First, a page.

Raising awareness with pyjamas

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LET’S GET MOVING: Staff at the Whakatane Hospital wore pyjamas to work on Wednesday to help raise awareness about the negative effects of spending long periods of time in bed. Photo supplied

MORE than 30 hospital staff at Whakatane Hospital were in their pyjamas on Wednesday, raising awareness about the debilitating impact on patients of spending long periods in bed.
Nurses, doctors, allied health and support staff were wearing their pyjamas as part of the Let’s Get Moving campaign.

“Research shows just a few days in bed can reduce muscle strength and increase the risk of complications, particularly for our frail older patients,” said medical ward nurse manager Vivienne Robertson. “And that can lead to a longer stay in hospital.”

Based on the UK #endPJparalysis movement, the “Let’s Get Moving” campaign saw staff from Whakatane Hospital’s emergency department, acute care, medical and surgical wards as well as Allied Health and support staff wearing their nightwear.

“Traditionally people think if they’re in hospital they must stay in bed,” she said. “We need to shift that mindset and, as soon as possible, encourage our patients to get out of their pyjamas and up out of bed as part of supporting our patients to get well.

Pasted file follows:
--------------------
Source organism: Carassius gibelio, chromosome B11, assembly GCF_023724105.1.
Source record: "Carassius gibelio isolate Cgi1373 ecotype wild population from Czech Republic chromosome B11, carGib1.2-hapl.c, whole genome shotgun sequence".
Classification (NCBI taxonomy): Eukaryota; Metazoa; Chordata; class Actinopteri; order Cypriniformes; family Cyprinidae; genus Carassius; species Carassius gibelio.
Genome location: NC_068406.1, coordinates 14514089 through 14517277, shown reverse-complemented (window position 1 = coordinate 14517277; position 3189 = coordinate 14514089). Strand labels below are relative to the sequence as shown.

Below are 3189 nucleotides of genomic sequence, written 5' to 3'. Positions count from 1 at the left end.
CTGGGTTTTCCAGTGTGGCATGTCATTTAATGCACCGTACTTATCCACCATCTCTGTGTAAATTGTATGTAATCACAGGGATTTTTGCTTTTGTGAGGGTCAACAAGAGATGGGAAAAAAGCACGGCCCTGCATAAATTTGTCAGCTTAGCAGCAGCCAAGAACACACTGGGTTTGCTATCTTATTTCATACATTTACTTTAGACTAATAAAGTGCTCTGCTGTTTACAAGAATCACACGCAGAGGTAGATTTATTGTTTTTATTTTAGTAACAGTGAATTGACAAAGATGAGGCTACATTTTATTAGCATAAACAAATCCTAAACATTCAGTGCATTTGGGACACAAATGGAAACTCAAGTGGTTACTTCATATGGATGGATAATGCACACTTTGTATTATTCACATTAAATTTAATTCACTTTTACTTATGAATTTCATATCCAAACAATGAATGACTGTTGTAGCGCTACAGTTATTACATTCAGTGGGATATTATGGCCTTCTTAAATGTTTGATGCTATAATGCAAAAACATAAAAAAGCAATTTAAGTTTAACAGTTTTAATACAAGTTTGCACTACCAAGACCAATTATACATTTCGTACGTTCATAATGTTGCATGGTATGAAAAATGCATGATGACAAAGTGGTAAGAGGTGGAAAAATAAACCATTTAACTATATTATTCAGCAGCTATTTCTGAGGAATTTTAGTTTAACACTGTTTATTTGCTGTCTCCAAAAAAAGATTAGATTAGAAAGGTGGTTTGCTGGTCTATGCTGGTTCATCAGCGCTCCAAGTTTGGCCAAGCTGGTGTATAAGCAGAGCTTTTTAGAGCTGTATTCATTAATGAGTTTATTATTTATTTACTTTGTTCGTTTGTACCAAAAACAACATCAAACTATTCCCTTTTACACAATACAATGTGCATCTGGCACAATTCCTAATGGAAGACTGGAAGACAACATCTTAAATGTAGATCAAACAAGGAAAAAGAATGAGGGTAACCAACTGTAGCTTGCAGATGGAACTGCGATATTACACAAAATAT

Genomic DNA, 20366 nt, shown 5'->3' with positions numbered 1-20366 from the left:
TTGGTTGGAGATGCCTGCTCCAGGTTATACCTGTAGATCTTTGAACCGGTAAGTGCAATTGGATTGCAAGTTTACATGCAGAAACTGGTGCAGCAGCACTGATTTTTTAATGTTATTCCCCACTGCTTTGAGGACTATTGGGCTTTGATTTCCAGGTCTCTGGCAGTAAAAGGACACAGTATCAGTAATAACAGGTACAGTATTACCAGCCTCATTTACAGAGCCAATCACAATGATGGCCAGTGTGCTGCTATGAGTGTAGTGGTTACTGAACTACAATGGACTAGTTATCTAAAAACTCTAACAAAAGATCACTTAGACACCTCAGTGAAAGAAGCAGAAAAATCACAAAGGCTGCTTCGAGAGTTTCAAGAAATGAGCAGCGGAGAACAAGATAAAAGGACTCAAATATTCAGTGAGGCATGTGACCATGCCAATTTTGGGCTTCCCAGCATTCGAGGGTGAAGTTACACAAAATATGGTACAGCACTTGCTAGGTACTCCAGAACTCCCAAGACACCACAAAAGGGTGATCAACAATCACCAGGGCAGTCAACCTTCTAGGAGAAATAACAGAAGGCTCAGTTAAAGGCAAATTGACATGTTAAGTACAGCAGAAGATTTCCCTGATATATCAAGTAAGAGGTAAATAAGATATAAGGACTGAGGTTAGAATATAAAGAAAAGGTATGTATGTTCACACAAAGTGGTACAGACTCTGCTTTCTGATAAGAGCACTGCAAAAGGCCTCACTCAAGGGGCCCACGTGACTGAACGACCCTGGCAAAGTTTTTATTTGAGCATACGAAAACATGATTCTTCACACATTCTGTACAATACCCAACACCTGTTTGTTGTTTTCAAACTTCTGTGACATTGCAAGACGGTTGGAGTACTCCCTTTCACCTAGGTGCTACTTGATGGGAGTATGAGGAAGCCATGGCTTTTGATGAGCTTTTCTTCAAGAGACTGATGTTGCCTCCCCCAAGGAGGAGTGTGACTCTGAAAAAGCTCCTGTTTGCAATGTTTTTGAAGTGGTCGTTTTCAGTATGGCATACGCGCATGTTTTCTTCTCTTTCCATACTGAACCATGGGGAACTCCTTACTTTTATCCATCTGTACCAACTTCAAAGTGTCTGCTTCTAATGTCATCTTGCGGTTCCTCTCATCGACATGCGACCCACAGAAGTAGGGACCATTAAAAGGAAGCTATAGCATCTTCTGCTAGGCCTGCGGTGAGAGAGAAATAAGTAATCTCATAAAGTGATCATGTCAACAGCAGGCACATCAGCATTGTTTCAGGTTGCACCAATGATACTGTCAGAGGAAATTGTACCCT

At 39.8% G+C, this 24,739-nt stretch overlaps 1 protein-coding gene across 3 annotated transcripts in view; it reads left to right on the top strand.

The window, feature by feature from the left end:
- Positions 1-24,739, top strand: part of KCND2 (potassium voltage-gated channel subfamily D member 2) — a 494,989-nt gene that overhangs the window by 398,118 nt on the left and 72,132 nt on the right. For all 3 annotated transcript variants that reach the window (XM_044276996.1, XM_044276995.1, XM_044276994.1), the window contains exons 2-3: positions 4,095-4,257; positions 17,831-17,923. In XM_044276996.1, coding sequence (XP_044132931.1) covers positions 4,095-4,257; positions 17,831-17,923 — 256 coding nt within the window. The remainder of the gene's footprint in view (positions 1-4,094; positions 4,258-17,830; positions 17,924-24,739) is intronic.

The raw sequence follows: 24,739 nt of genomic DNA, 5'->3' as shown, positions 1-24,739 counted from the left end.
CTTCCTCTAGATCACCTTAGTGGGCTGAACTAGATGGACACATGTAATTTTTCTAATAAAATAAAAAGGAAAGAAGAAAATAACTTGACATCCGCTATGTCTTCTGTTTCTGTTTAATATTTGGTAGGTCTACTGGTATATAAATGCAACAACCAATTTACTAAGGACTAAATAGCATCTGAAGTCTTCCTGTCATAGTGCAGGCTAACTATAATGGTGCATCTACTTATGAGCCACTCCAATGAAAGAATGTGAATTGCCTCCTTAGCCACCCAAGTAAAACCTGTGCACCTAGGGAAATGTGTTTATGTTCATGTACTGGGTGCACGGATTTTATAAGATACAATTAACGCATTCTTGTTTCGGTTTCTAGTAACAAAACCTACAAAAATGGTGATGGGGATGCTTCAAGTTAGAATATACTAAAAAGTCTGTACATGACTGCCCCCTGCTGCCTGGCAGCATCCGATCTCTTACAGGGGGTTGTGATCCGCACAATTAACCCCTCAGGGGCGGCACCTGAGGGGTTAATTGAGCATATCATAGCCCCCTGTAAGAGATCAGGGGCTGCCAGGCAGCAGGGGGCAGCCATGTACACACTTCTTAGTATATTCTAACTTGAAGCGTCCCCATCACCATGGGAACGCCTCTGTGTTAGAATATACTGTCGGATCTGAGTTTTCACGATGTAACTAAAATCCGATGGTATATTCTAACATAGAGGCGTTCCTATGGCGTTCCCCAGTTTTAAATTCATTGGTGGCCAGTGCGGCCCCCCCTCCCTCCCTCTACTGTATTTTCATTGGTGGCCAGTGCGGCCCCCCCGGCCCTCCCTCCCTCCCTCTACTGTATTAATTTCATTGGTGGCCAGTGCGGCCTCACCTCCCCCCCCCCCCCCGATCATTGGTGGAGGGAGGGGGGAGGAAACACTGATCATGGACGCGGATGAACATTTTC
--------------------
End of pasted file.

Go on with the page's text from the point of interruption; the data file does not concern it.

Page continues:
“Wearing your pjs all day does seem to have an impact on how you feel. Staff wearing their pjs today commented that it’s made them feel vulnerable, their dignity is compromised. So, you can imagine how our sick patients feel.

“PJs say you’re unwell, clothes say you’re getting better.”

Did you know?

  •  For people over 80, spending 10 days in bed ages their muscles by 10 years.
  • Just 24 hours of bed-rest reduces your muscle power by 2.5 percent and not just in your arms and legs but in your heart and lungs.
  • Older adults living at home typically take 900 steps per day but in hospital most patients only take 250 steps per day.

What can be done?

The Let’s Get Moving campaign aims to help prevent deconditioning in frail older patients by encouraging them to:

  • Get up – spend less time on the bed and to eat meals while sitting in a chair.
  • Get dressed – get changed into comfortable day clothes.
  • Get moving – walk to the bathroom and regularly around the ward.

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